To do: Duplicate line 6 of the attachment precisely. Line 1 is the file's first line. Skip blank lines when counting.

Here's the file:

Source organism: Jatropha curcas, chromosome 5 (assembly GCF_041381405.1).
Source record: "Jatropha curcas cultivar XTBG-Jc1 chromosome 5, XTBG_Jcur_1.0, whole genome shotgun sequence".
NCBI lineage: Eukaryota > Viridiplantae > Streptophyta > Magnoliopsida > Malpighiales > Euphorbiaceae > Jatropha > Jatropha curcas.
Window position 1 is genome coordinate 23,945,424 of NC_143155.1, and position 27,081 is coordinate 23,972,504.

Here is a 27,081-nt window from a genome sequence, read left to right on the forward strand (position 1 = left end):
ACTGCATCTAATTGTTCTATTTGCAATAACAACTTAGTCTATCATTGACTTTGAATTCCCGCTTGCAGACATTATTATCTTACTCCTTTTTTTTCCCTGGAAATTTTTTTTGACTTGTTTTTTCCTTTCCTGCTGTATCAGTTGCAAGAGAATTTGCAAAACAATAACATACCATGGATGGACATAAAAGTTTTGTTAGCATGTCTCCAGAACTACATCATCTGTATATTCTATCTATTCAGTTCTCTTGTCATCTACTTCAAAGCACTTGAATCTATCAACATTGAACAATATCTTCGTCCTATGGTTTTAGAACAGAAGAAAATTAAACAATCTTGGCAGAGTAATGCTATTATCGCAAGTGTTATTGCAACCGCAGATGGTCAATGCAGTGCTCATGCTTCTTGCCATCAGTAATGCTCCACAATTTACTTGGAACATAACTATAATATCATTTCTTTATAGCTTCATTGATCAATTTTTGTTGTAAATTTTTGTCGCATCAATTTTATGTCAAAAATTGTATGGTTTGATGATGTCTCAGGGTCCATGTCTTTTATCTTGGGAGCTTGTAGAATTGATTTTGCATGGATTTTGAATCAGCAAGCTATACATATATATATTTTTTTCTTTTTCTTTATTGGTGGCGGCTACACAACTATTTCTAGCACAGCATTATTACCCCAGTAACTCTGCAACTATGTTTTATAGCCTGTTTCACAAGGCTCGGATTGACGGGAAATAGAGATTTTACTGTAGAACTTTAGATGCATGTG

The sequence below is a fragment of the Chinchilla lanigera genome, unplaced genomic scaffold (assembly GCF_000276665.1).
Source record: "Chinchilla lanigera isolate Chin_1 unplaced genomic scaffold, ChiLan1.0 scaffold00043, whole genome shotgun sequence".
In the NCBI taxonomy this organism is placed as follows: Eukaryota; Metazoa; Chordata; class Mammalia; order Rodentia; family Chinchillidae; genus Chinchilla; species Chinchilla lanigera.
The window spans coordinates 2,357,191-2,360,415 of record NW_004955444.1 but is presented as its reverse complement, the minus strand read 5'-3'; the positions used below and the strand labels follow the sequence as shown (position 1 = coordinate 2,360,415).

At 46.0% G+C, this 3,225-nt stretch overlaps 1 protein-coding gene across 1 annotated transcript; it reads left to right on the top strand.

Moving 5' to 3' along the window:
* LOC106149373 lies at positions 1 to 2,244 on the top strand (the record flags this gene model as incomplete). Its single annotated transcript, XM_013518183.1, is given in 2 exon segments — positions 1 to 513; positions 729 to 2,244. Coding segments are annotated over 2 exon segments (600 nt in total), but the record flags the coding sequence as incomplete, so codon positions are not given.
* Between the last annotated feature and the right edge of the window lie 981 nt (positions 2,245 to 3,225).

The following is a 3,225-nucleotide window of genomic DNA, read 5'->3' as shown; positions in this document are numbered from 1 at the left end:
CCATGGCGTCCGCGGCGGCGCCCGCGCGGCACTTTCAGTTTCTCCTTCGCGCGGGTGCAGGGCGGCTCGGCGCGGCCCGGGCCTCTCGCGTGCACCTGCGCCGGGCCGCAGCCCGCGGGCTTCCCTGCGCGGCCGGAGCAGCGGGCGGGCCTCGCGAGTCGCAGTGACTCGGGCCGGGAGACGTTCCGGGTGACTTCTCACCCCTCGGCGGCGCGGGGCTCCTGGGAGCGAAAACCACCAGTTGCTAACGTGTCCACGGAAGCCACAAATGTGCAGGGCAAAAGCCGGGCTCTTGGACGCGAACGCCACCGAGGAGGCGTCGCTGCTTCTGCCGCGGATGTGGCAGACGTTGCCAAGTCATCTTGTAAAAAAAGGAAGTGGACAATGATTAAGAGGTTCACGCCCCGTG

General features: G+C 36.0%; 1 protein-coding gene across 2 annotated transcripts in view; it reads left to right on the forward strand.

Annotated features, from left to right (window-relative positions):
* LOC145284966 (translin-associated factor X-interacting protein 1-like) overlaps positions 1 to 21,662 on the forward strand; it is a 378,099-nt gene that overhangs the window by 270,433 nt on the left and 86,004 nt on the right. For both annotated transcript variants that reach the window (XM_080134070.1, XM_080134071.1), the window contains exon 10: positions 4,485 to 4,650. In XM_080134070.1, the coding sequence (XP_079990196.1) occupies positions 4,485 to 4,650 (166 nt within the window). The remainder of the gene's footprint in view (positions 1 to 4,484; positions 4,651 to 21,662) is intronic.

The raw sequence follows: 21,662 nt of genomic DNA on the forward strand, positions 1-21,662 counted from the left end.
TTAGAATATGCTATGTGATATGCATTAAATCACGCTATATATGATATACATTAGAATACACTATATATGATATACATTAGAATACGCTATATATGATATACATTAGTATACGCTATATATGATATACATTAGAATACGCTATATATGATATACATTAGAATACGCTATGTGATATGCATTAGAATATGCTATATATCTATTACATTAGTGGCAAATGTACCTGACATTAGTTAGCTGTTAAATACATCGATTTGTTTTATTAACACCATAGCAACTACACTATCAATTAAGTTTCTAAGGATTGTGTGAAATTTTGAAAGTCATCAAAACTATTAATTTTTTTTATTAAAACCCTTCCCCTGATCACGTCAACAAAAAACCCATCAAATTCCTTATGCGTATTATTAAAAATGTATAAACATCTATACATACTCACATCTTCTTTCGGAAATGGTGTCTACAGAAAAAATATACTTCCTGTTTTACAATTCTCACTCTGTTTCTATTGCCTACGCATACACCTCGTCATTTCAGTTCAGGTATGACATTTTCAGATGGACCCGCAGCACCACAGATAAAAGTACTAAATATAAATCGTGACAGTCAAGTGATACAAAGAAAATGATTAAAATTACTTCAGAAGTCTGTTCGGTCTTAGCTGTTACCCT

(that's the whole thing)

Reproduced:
ACTGCATCTAATTGTTCTATTTGCAATAACAACTTAGTCTATCATTGACTTTGAATTCCCGCTTGCAGACATTATTATCTTACTCCTTTTTTTTCCCTGGAAATTTTTTTTGACTTGTTTTTTCCTTTCCTGCTGTATCAGTTGCAAGAGAATTTGCAAAACAATAACATACCATGGATGGACATAAAAGTTTTGTTAGCATGTCTCCAGAACTACATCATCTGTATATTCTATCTATTCAGTTCTCTTGTCATCTACTTCAAAGCACTTGAATCTATCAACATTGAACAATATCTTCGTCCTATGGTTTTAGAACAGAAGAAAATTAAACAATCTTGGCAGAGTAATGCTATTATCGCAAGTGTTATTGCAACCGCAGATGGTCAATGCAGTGCTCATGCTTCTTGCCATCAGTAATGCTCCACAATTTACTTGGAACATAACTATAATATCATTTCTTTATAGCTTCATTGATCAATTTTTGTTGTAAATTTTTGTCGCATCAATTTTATGTCAAAAATTGTATGGTTTGATGATGTCTCAGGGTCCATGTCTTTTATCTTGGGAGCTTGTAGAATTGATTTTGCATGGATTTTGAATCAGCAAGCTATACATATATATATTTTTTTCTTTTTCTTTATTGGTGGCGGCTACACAACTATTTCTAGCACAGCATTATTACCCCAGTAACTCTGCAACTATGTTTTATAGCCTGTTTCACAAGGCTCGGATTGACGGGAAATAGAGATTTTACTGTAGAACTTTAGATGCATGTG